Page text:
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Early Anthropological Researches 99 keystone of the arch by aid of which mankind shall pass to a higher futurethose, I say, have never properly understood his message to his generation;

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it is hard to believe that they have read, even superficially, his writings.

With `Poets,' ` Musicians' and 'Painters' Galton is more brief than he has been in the case of men of action and of reason.

"The Poets and Artists generally are men of high aspirations, but, for all that, they are a sensuous, erotic race exceedingly irregular in their way of life. Even the stern and virtuepreaching Dante is spoken of by Boccaccio in most severe terms'. Their talents are usually displayed early in youth, when they are first shaken by the tempestuous passion of love." (p. 225.)

Almost all the able kindred of poets are in the first degree.

"Poets are not the founders of families. The reason is, I think, simple and it applies to artists generally. To be a great artist requires a rare and so to speak unnatural correlation of qualities. A poet, besides his genius, must have the severity, and stedfast earnestness of those whose dispositions afford few temptations to pleasure, and he must, at the same time, have the utmost delight in the exercise of his senses and affections. This is a rare character, only to be formed by some happy accident, and is therefore unstable in inheritance. Usually people who have strong sensuous tastes go utterly astray and fail in life, and this tendency is clearly shown by numerous instances mentioned in the following appendix, who have inherited the dangerous part of a poet's character and not his other qualities that redeem and control it." (p. 227.)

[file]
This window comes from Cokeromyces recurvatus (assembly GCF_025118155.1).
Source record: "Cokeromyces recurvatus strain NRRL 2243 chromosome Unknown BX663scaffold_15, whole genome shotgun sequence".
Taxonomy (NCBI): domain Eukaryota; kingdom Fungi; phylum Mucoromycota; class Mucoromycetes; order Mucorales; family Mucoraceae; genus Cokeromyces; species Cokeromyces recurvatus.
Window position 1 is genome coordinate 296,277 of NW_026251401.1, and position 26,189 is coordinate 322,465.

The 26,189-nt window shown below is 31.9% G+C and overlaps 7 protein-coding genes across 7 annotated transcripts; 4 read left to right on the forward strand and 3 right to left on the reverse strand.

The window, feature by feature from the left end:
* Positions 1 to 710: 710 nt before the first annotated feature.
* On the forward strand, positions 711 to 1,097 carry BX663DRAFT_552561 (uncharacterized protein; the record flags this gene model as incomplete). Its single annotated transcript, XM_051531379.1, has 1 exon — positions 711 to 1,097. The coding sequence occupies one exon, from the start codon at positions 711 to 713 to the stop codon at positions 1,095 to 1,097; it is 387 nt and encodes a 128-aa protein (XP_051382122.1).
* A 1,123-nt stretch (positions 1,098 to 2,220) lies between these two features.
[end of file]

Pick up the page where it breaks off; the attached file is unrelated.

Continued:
Dante having been put aside, and recent revelations having rather dis
credited Wordsworth, must we look on Goethe alone as the one poet who
with stedfast earnestness took the utmost delight in the exercise of his
senses? Or, shall we pin our faith solely to Milton, with perhaps Samuel
Rogers lurking in the background? Galton was writing in his 47th year,
and as we all know 20 and 60 are the dangerous ages for men. Would he
have written forty years later with less condemnation, with a greater sense
of the impenetrable mist which screens from our gaze the links between
creative genius and sex? One of the most brilliant women of our day once
said to the present writer : " I am most creative, when my senses dominate
me most." The wise man strives to hold the bridle firmly, but in his old age
will echo Galton's Boccaccio-like cry : " But who am I to pass judgment ? " 2
Galton could sit to an artist and count the number of his brush- or
mallet-strokes', while to another the fascination is to watch the features of
the man oscillating between gratification and despair as he strives to impart
his ideal version of a crude reality to a refractory medium. I do not think
Galton had a very clear appreciation of the artistic nature-I do not say of art.
But if he had less feeling for men of poetry than for men of science,
he had almost no sympathy at all for `Divines.' This is not to say that his
accounts in the "Appendix to Divines" (pp. 283-98) are not fair, I believe
they are, and, I think, he even exaggerates the importance of some of his
selected men of piety. In order to be impartial he selects the 196 names


1 "Amid so much virtue, amid so much knowledge as have been above shown existing_ in this wondrous poet, lustfulness found most ample place, and not only in his youthful, but in his mature years ; which vice, although it is natural, and common and almost of necessity, of a truth cannot be rightly excused, much less commended. But who among mortals shall be the just judge to condemn him? Not I." Thus Boccaccio, and these the words Galton had in mind.

2 Letter of February 6, 1907.   3 See Nature, June 29, 1905.

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